Memento, if we are really honest, suffers a little from not really being about anything. The lasting impression it leaves is about its own cleverness. There’s not much about the human condition nor lessons to extract from the characters who interact in it. Leonard’s condition may be so obscure as to make points of connection with viewers seemingly impossible, but films such as Charly, Awakenings, or, heck, even The Notebook, have all used the loss of memory as a means to explore who we relate to one another as people. Forrest Gump explores at greater depth (and I say that as someone who is not a fan of that film) the theme of how we relate to the vulnerable among us.  Rick Minnich’s Forgetting Dad poignantly explores the ways in which onlookers can drive themselves crazy trying to prove to themselves whether or not those with amnesia are faking. I can’t really say Memento is about any of these things, though, because to the extent it touches on any of these ideas, it does so only incidentally, as the answer to a speculative thought experiment. Check out this video about The Man With Only 7 Second Memory, and consider just how preposterous the principal story of Memento is. Not because it is not accurate but because it gets all of the technical details without grasping any of the deeper meanings.

Wait, didn’t I say Memento is not a bad movie? Well, it’s not, as long as you take it as pure plot–a Mission: Impossible, a Transformers, or (perhaps its closest cousin) a Source Code. These movies all provide rewarding first viewing experiences, but they aren’t exactly the ones you picture yourself cherishing ten years from now, are they?

 

 

2 Comments »

  • Jonathan Dorst says:

    Mr. Morefield,

    I have been reading your reviews for about a year now and appreciate your keen insights into films. However, I have to disagree with your take on Memento, particularly your statement that it is not about anything and is basically all about plot.

    Having viewed the film several times with discussion groups and having read interviews with Christopher Nolan, I believe Memento is saying an awful lot, and in fact the film is not really about ‘what happened’ as much as it is about the questions that it raises. I would even go so far as to say that it is one of the most brilliant films at spotlighting certain aspects of the human conditions.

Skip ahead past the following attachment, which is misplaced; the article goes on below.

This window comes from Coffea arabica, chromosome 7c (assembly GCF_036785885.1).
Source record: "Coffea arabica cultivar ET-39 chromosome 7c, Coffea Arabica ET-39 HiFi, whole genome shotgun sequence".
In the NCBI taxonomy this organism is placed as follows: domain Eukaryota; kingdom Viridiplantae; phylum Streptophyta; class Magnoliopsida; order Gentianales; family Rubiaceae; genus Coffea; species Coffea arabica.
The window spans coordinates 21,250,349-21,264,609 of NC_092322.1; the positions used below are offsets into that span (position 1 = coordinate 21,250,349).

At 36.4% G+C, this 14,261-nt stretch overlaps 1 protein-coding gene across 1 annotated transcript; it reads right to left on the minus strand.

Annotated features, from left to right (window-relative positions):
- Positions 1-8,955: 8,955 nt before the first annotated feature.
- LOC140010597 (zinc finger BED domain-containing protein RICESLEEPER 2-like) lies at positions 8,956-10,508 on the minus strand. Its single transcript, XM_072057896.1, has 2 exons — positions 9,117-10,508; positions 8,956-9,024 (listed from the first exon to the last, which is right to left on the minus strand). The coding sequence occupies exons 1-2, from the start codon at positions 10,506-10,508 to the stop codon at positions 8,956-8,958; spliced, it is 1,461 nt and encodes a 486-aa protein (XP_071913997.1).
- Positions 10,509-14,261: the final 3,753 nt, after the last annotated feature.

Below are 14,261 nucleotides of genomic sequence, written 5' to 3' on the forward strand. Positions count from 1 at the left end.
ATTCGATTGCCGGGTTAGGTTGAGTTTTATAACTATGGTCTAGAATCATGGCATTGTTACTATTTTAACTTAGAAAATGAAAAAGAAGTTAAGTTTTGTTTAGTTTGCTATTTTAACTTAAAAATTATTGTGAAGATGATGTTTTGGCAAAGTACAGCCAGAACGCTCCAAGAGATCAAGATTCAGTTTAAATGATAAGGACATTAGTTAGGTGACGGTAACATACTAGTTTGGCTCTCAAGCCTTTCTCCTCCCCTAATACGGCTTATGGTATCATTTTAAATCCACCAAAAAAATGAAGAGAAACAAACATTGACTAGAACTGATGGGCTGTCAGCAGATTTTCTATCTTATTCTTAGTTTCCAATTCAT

Here are a few of the questions I found in the film:
    1- How do we create meaning for our lives?
    2- How badly do we need our lives to have purpose?
    3- What authority figures do we listen to (media, friends, family…)?
    4- Are there any reliable narrators in our lives (a particularly interesting question for Christians to ask/answer)?
    5- How do we know what we know, or think we know?
    6- How reliable is memory? How have we built our lives on certain key memories that we have?
    7- How do we live in a world that is so present-focused and can’t remember yesterday’s news?
    8- Do we interpret history selectively?
    9- What kind of leaps of faith do we have to take to believe certain truths about the world?
    10- If Leonard is the ultimate pragmatist, making decisions in the moment, how much are we all ultimately pragmatists?

    There are more questions we could ask, and we could venture into modernism vs. postmodernism territory. And I don’t think a lot of these questions are unintentional. Nolan said in an interview, “In everyday life, all trust and objective truth is a complete leap of faith, as it has to be for Leonard. And that’s what makes Leonard interesting: he is all of us, and he is a very useful character for highlighting this very human dilemma.”

    Respectfully,
    Jonathan

  • Jonathan (if I may):
    Thank you much for introducing yourself and for your kind words. As far as MEMENTO, I don’t think we disagree by that much (though, I suppose, we do disagree). I think maybe there is a slight difference between a film touching on or evoking such questions and a film actually asking such questions. I’m not sure which, if either (or both) MEMENTO does, but dissenting perspectives do make me think on it some more.

    Thanks for reading.

    Ken